I carried my cell phone in my hand (no pockets in maternity running wear) in case I had to call Mark and let him know when I got sore and uncomfortable and needed to switch to walking. But instead, with this easy run, I felt better and better as I went. The muscles in my sides seemed to warm, open up, and let me breathe more freely. A tightness seemed to spread across my lower abdomen, but it wasn't a warning sort of tightness, instead it felt supportive and secure, holding everything in firmly. As I came around into the full evening sunlight, the sweat broke on my neck, back, and shoulders, and the breeze off the lake cooled my skin.
When I got back to the van -- I'd beaten Mark there by several minutes -- and slowed to a walk to meet him on his way back from the playground -- I was even a little bit reluctant to stop.
Melissa surprised me yesterday by bringing apples picked from a local apple orchard for the children's tea. Good ones, too -- a crunchy, sweet, light green variety called Ginger Gold, and another green-blushing-to-red, tender-fleshed sweet one -- don't remember the name.
"You're kidding -- apples are ripe already?!"
"Not many but some. We went to pick raspberries, and they said we could try apples off the tree and if we found some that were ripe, pick more."
(I love the bounty of apple orchards. Pick one, take a bite, finish it if you like or throw it on the ground and look for a more auspicious tree.)
I'll give it a few more weeks, I think, even though some of the early apples are my favorites. Most of the year you go around eating Granny Smiths and Fujis from the grocery store, and they're pretty good, you know, the default fruit, nice with peanut butter or a slice of Tilsit cheese, but nothing really special. And then autumn comes, and you pick apples from the apple orchard and -- wow! It's like a completely different fruit. Every variety is like a completely different fruit. Mind-blowing, how good the orchard apples can be in September and October.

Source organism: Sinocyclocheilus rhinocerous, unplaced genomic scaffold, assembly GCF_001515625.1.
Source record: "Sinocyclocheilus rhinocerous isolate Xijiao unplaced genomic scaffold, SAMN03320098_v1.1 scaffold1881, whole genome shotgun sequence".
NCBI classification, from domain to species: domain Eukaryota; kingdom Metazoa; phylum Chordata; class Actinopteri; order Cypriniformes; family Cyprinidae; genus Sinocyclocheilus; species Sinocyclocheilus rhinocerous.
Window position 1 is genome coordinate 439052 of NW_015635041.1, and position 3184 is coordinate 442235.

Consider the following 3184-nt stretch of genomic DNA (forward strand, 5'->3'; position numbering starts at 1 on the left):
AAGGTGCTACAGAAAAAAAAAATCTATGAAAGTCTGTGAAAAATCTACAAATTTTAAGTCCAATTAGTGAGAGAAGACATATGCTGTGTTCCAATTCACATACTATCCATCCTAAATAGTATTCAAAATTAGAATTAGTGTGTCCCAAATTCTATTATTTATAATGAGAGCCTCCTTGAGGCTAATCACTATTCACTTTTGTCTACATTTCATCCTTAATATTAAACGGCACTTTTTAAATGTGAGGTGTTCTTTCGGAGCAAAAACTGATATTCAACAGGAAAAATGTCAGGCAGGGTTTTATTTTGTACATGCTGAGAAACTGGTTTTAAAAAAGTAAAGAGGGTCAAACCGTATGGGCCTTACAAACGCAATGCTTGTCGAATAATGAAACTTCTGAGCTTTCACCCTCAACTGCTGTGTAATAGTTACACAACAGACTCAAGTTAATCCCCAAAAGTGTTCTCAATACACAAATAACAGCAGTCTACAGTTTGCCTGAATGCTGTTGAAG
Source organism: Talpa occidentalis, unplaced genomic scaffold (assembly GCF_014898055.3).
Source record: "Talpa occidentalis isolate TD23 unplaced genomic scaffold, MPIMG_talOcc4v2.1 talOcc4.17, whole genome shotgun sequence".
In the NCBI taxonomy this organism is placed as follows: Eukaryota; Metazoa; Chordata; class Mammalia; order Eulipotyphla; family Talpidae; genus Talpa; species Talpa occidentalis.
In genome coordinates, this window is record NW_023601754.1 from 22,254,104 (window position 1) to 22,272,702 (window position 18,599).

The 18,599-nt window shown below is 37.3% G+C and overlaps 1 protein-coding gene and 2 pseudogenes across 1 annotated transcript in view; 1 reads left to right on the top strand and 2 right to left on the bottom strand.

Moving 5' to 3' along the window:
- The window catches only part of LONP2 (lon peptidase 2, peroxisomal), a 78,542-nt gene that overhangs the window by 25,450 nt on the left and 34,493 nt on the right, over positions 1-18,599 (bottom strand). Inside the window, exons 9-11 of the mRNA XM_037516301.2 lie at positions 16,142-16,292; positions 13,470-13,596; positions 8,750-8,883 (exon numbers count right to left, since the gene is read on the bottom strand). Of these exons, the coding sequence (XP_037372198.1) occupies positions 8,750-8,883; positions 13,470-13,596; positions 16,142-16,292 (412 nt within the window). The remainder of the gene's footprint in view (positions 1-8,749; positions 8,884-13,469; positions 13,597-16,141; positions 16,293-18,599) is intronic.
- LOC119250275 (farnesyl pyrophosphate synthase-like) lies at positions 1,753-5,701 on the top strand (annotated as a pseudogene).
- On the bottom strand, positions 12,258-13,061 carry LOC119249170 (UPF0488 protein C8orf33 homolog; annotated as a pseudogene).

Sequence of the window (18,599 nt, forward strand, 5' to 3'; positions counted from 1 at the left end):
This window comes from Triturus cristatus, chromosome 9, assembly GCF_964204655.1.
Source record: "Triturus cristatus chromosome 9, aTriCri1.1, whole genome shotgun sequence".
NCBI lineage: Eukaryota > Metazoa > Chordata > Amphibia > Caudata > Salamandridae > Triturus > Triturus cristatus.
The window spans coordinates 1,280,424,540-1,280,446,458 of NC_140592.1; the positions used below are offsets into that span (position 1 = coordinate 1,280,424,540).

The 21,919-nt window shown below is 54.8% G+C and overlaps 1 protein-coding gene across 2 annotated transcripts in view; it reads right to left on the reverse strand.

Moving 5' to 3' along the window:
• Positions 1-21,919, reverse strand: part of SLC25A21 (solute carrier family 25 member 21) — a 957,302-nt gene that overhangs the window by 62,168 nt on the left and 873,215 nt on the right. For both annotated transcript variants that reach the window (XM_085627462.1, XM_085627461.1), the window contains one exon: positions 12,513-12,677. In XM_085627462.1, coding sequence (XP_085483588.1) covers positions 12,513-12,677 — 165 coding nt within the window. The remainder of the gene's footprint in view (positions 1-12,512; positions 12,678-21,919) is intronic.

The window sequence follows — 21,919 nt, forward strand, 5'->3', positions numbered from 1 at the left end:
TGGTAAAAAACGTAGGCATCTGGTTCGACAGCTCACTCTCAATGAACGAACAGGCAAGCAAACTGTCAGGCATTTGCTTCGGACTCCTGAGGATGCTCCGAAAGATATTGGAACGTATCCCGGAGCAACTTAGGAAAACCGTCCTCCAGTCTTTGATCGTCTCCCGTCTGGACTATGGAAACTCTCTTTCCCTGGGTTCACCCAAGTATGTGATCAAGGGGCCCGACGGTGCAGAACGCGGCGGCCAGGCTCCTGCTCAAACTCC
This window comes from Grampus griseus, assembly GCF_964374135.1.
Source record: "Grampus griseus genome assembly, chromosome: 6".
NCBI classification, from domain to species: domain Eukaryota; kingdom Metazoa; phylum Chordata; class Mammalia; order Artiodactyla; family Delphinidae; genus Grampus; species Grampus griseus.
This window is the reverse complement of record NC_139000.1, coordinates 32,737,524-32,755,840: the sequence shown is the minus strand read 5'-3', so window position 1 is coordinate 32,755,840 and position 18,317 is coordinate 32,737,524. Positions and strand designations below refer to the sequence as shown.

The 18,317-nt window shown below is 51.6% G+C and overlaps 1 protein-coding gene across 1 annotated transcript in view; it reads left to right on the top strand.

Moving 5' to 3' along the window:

Christy P. pointed me to a blog item/discussion thread at the NYT Well Blog asking "What Is 'Normal' Eating?" I started to read through the 150+ responses and after a short while got very fatigued with "arrrrgh! how wrong most of these people are!" feelings, and had to stop. It is a good question, but I don't think there is much wisdom to be found there in the answers. Maybe you are interested, though -- so here it is.
I will use it for a springboard to write about something I've been thinking lately. I've been mulling over whether it is at all helpful to think about overeating -- garden-variety overeating, not obviously disordered behavior like binge eating -- as a mental illness (an organic one -- body chemistry is involved) in and of itself.
I started wondering about that as I was reading through (and participating in) the discussion at Megan McArdle's. A lot of people, both the obese and the anti-obese, are obsessed with "blame" -- Should we blame obese people for their obesity? Should we avoid blaming them? Should we blame the food processing industry? Advertising? Is blame counterproductive? Are overeaters rational actors in an unhealthy environment? Who's responsible for obesity?
These facts are unassailable:
- Rigorous control of one's behavior, when it really is rigorous, reverses obesity.
- Most people who attempt such rigorous behavior don't actually succeed in producing it long-term. Some think they do and are wrong. Others are aware of their repeated failure.
- It is really, really, really difficult for people to eat less than their bodies tell them they should.
Whatever our eventual philosophy turns out to be, I think we must refuse any line of thinking that either leads us into "self-control is useless" OR into "obese people must have no self-control." The first is contradicted by facts, and also rather insulting to human agency and free will. The second is contradicted by the claims of many, many obese individuals, and also rather unkind and insulting to specific humans. Let's be charitable and take people at their word when they say they are trying hard, okay? And at the same time let's recognize that a portion of the people who try hard really do succeed, and their hard work and success is not meaningless, okay?
Which is why I keep coming back to the overeating-as-mental-illness model:
- It's individual: no two people can be treated exactly alike.
- It's not immutable: hard work, often extraordinarily hard work, and treatment, has successfully treated it.
- Yet not everyone can overcome it: many people have to live with and compensate for it their whole lives.
This leads me to two conclusions:
1. It is dishonest and dangerous to 'normalize' overeating (that is, to say it's just another kind of "normal") in a misguided attempt to make sufferers feel better about themselves or to remove stigma. It is and always will be intrinsically disordered (to borrow a phrase from another field of human behavior) to eat, over long periods of time, more food than is necessary for physical health.